Worse was that as I was going through it, I craved a family that I never had. I couldn’t be there for those who gave me a chance—which makes family impossible. It would take networking on a level that was physically out of reach to build one. I needed an image make over—not on the surface but within.
I had been through a renaissance sartorially, intellectually, and in attitude but I was rotting from the inside out—walking around like I was wounded—-It was impossible to hide.
I saw the videos of those who had lost weight. I wasn’t jealous but didn’t really buy it…
Growing up, I knew a number of jock types who were far beyond being “in shape” and the type of treatment they received was what people expected from simple weight loss.
I knew that I was jealous. I wanted that. The breakthrough is acknowledging that and taking action appropriately. I know that I won’t feel totally at ease until I meet that goal.
I cannot force those results from simple weight loss—I have to go the whole trip. Anything less is complacence.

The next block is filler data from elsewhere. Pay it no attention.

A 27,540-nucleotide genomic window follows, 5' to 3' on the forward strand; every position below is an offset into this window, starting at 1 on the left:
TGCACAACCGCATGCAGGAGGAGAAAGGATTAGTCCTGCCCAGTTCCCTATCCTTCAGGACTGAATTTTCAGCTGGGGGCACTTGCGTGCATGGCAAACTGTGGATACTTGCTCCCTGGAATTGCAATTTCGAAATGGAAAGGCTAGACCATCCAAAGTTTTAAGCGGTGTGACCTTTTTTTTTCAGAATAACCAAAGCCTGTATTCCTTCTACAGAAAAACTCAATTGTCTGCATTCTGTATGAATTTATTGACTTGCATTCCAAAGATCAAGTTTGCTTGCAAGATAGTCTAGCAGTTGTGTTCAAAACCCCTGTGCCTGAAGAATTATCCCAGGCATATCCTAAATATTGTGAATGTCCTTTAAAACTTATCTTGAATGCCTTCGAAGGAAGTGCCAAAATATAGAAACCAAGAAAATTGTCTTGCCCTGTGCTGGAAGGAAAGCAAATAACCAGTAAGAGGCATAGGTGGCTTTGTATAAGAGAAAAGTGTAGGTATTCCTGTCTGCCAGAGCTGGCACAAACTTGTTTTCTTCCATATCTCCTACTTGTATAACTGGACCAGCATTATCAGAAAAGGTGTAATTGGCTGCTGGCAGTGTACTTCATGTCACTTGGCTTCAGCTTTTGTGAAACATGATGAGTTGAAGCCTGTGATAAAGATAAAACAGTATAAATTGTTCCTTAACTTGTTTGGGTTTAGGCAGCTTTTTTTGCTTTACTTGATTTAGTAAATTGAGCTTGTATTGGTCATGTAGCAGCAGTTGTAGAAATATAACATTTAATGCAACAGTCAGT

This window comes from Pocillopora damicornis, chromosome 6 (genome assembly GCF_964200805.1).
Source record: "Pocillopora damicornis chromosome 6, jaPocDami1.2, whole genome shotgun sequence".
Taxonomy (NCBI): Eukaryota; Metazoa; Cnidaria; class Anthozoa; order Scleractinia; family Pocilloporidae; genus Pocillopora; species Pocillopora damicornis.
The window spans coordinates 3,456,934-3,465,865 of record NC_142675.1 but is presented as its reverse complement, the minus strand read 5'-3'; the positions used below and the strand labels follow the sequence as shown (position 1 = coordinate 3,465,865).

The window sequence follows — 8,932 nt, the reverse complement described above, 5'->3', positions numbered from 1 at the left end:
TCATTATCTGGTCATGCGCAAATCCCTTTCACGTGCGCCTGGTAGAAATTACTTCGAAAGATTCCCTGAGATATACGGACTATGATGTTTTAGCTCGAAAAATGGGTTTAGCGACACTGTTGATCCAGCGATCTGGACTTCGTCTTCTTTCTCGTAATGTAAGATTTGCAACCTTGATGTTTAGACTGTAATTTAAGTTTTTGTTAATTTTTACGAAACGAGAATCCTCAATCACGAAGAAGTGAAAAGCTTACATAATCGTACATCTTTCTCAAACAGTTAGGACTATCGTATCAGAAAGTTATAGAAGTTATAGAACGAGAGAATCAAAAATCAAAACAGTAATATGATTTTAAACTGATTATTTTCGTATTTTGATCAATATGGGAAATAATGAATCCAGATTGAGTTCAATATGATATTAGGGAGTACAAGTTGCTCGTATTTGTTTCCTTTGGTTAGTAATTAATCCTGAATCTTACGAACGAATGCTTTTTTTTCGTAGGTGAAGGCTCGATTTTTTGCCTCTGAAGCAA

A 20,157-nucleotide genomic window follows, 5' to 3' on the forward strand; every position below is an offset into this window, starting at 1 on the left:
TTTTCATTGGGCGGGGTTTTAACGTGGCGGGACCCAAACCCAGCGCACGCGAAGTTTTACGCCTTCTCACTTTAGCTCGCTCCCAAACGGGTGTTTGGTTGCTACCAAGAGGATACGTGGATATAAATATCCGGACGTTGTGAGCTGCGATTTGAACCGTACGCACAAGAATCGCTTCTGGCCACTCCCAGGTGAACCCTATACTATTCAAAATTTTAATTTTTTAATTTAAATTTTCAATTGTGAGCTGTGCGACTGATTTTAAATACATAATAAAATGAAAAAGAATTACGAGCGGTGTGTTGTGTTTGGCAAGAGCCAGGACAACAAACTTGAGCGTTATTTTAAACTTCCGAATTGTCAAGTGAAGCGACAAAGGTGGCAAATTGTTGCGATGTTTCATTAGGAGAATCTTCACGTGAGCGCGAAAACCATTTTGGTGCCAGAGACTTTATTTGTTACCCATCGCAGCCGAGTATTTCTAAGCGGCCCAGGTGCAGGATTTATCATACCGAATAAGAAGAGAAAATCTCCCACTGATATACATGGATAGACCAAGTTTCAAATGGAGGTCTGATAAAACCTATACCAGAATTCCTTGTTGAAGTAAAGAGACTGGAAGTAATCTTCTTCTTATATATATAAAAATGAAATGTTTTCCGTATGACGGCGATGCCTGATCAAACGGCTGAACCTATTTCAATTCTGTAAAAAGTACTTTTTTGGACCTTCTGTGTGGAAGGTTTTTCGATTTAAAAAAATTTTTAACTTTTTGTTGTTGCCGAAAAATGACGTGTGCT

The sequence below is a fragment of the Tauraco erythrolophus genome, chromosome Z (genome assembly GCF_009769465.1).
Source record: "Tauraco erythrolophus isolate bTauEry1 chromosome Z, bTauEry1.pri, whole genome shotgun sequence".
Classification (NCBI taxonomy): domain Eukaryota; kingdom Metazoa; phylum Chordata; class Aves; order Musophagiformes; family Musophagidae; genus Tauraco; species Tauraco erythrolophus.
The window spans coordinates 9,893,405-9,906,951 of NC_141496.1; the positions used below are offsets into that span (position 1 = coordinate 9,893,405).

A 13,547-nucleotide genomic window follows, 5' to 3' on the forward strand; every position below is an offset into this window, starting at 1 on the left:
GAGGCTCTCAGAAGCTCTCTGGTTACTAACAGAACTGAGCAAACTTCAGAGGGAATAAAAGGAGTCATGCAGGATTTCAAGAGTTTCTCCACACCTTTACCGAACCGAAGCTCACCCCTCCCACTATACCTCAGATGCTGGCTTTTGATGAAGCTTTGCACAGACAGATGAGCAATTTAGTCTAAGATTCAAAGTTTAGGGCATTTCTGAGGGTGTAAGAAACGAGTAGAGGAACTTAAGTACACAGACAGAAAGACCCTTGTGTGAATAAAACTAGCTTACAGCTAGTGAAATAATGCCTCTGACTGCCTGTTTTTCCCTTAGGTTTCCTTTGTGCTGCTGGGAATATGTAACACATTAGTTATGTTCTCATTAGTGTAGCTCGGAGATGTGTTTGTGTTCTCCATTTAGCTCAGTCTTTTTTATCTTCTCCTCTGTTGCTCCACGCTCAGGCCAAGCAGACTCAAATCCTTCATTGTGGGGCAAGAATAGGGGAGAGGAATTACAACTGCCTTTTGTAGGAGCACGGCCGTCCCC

I have to say, establishing the correlation of weight to social treatment; acknowledging that people are judgmental and have conditions was groundbreaking. I realized that I have them too. Yes, I have biases and expectations–just like everyone else.
Perhaps, I want to have value? I want to mean something? I want to be great and if the attitude is ‘that I’m good enough’, I still want better?
Losing weight would mean more stamina for work and play. Less pain and health expenses, less time lost….better image and more confidence….more connections…
However, the biggest is emphasizing the quality of those around me—-I want the people I let into my life to root for me and want the best for me…to not fight me.
My weight loss shocked the hell out of my detractors.
Suddenly, I was a force they weren’t prepared for and the positive attitudes I had been cultivating from supporters provoked shame in my haters. They were constantly taunted with the impulse to pick on someone who now didn’t fit their righteous justification. I was no longer the “fat fuck”, they were ad they had to shut up about it. Their stereotype was now dead.
I now had momentum. My perspective carried weight;
It was like suddenly being anointed. I jumped the line—-this alone is a blessing and a curse.
From here, my pursuit is about using personal growth to kill whatever negative stereotypes are currently manifesting. I live by example and compete with my former self.